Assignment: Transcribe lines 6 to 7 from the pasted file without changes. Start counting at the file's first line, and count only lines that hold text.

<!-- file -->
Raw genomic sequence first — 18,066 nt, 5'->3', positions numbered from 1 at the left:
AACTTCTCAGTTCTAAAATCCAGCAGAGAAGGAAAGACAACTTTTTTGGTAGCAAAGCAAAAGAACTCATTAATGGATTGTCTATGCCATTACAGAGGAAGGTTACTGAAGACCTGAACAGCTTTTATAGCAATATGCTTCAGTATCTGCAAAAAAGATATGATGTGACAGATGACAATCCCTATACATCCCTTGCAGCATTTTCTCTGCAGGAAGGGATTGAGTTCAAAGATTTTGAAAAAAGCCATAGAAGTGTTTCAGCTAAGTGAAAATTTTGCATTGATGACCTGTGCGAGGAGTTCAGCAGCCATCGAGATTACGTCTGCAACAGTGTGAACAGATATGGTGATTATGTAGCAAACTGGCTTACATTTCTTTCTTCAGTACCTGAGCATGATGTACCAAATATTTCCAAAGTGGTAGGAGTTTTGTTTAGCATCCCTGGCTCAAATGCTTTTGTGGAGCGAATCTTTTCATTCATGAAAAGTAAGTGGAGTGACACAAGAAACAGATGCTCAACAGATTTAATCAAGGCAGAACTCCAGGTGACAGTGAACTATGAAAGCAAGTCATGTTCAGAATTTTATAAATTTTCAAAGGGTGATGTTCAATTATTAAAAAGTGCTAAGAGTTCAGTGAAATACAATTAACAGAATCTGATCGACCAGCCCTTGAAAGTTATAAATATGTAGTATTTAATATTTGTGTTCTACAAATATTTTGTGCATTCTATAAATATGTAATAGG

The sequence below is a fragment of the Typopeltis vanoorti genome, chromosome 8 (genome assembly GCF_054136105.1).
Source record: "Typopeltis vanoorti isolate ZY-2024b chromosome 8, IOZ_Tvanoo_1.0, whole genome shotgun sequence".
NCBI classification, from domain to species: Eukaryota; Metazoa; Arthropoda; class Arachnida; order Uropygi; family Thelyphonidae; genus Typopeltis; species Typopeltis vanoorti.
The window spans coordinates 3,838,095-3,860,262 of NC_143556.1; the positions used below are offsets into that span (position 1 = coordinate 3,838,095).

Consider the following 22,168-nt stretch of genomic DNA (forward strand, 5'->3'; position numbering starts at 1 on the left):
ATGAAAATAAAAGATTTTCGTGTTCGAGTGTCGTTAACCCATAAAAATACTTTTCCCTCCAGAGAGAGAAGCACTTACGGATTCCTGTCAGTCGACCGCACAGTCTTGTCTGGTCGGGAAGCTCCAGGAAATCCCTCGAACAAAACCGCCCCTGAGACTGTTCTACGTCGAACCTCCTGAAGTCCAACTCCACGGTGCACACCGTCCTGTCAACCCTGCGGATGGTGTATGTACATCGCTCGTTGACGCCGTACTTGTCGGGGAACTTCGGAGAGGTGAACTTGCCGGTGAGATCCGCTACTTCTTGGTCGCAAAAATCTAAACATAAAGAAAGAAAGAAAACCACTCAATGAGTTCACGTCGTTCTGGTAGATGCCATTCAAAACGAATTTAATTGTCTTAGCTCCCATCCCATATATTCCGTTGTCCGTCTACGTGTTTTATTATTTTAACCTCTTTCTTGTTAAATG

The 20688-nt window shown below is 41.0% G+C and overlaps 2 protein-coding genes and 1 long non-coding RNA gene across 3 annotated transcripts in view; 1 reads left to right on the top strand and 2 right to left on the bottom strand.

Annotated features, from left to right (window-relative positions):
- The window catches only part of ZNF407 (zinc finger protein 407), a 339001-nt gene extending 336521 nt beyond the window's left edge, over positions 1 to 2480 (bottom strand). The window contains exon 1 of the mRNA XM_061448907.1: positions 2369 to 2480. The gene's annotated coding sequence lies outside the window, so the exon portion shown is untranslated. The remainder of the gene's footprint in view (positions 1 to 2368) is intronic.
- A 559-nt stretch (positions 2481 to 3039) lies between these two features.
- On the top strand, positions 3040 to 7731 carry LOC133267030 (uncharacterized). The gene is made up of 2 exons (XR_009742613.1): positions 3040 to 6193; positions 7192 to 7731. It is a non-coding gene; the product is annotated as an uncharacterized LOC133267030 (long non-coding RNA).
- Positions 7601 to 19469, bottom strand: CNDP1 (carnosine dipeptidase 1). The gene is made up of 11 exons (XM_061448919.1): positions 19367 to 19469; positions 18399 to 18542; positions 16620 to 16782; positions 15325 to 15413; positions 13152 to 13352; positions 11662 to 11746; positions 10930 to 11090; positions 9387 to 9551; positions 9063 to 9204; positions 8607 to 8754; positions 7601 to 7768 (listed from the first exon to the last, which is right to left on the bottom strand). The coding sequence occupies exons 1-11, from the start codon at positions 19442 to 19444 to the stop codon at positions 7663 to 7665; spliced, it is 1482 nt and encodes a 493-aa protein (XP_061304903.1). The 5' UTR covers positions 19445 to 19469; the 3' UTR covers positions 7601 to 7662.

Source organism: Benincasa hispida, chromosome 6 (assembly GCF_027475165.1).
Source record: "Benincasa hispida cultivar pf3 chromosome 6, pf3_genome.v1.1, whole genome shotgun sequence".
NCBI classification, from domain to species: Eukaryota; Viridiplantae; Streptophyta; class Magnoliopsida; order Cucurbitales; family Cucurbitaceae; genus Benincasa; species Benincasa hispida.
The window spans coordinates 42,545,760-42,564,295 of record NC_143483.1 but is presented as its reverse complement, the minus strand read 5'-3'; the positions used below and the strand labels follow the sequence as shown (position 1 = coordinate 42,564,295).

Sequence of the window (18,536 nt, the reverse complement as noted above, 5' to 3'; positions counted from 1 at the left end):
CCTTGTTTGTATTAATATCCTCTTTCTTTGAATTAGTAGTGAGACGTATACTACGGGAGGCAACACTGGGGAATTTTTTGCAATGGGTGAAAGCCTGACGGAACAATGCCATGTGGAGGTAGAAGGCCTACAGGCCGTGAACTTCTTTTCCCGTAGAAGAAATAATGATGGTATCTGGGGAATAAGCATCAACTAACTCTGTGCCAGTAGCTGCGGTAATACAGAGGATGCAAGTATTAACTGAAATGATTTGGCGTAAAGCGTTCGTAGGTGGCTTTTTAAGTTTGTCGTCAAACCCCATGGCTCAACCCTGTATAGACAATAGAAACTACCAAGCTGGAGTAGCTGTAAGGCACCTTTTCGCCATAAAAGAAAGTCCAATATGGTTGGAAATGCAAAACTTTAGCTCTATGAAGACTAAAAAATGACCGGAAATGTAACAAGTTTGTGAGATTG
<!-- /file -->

The window spans coordinates 3,838,095-3,860,262 of NC_143556.1; the positions used below are offsets into that span (position 1 = coordinate 3,838,095).

Consider the following 22,168-nt stretch of genomic DNA (forward strand, 5'->3'; position numbering starts at 1 on the left):